Tourist information for visitors to Asia
Hong Kong - Hong Kong's dynamism is unforgettable. From the vantage point of Victoria Peak, overlooking the world's busiest deepwater port, you can see a city geared not only to making money but feeling good about it. At night, it's like looking down into a volcano. Despite its British colonial past, Hong Kong has always stuck to its roots and the culture beneath the glitz is pure Chinese. That didn't stop locals from feeling apprehensive about being re-united with the motherland when the British handed the colony back to China in 1997, but their unease has largely evaporated. Visitors often find it takes a few days in Hong Kong to get accustomed to the whirlwind pace. If you need some respite, check out the Outlying Islands for a change of tempo and scene.
Indonesia - The islands of the Indonesian archipelago stretch almost 5000km (3100mi) from the Asian mainland into the Pacific Ocean. Richly endowed with natural resources and hosting a phenomenal array of distinct cultures, the floating emerald islands of the Indonesian archipelago have, for centuries, been a magnet to Chinese and Indian traders, European colonisers, proselytising missionaries, wayward adventurers, mining companies, intrepid travellers and package tourists.
They have all been attracted by its sandalwood and spices breezes, its Bali Hai lifestyle and its magnificent beaches, mountains and volcanoes.
Japan - Birthplace of the Shinkansen or "Bullet Train", Japan is one of the world's great railway countries, though you shouldn't automatically assume that the train is always the best way to get around the country. Although tunnels and bridges now link all four of the main islands, to reach hundreds of others you have no choice but to board a ferry or a plane. The length of the country also makes flying - say, from Tokyo to Sapporo in the north or Kagoshima in the south - well worth considering, especially since the difference in cost with the fastest trains is negligible. It's also worth considering flying into one airport and home from another. The time of year is an important factor to consider when arranging your transport around Japan. Peak travelling seasons are a few days either side of New Year, the Golden Week holidays of late April and early May, and the mid-August Obon holidays . During these times the whole of Japan can seem on the move, with trains, planes and ferries packed to the gills and roads clogged with traffic. If you want to be assured of a seat, book well in advance and be prepared to pay higher fares on flights, as all discounts are suspended during peak periods.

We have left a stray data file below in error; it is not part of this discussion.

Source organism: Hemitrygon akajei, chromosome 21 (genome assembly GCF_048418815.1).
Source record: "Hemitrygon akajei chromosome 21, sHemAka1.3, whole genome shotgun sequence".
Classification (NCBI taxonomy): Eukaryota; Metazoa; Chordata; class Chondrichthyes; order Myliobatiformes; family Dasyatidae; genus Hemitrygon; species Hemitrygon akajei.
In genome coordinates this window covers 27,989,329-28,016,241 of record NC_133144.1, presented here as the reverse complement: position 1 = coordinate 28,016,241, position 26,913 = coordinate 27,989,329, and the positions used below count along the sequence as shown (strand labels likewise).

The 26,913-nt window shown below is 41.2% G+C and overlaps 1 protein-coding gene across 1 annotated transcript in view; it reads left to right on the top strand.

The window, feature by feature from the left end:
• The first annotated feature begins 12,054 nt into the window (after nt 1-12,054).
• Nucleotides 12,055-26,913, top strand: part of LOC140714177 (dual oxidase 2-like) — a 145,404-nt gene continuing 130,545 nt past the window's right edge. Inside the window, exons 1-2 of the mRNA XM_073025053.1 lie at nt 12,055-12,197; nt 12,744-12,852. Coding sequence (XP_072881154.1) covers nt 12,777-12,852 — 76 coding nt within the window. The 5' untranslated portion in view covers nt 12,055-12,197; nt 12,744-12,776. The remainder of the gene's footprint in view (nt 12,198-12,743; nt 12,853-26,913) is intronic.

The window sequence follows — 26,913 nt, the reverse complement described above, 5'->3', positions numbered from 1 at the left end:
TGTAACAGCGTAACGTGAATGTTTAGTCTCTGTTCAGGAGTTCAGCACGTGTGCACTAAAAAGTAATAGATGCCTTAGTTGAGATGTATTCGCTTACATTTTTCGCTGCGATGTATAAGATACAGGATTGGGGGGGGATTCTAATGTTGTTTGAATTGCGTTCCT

Malaysia - Malaysia is one of the most pleasant, hassle-free countries to visit in South-East Asia. Several decades of sustained economic growth and political stability have made it one of the most buoyant and wealthy countries in the region, and although political power (Malay) and economic clout (Chinese) are still traditionally divided along racial lines, Malaysia has moved towards a pluralist culture based on a vibrant and interesting fusion of Malay, Chinese, Indian and indigenous cultures and customs. Most visitors to Malaysia stick to the Peninsula, where the insane headlong rush of Kuala Lumpur is offset by the colonially soothing Cameron Highlands Hill Station or the hedonistic torpor of Langkawi. Far fewer make it to Sarawak or Sabah, on the island of East Malaysia, with their spectacular wildlife, longhouses and the awe-inspiring Mt Kinabalu.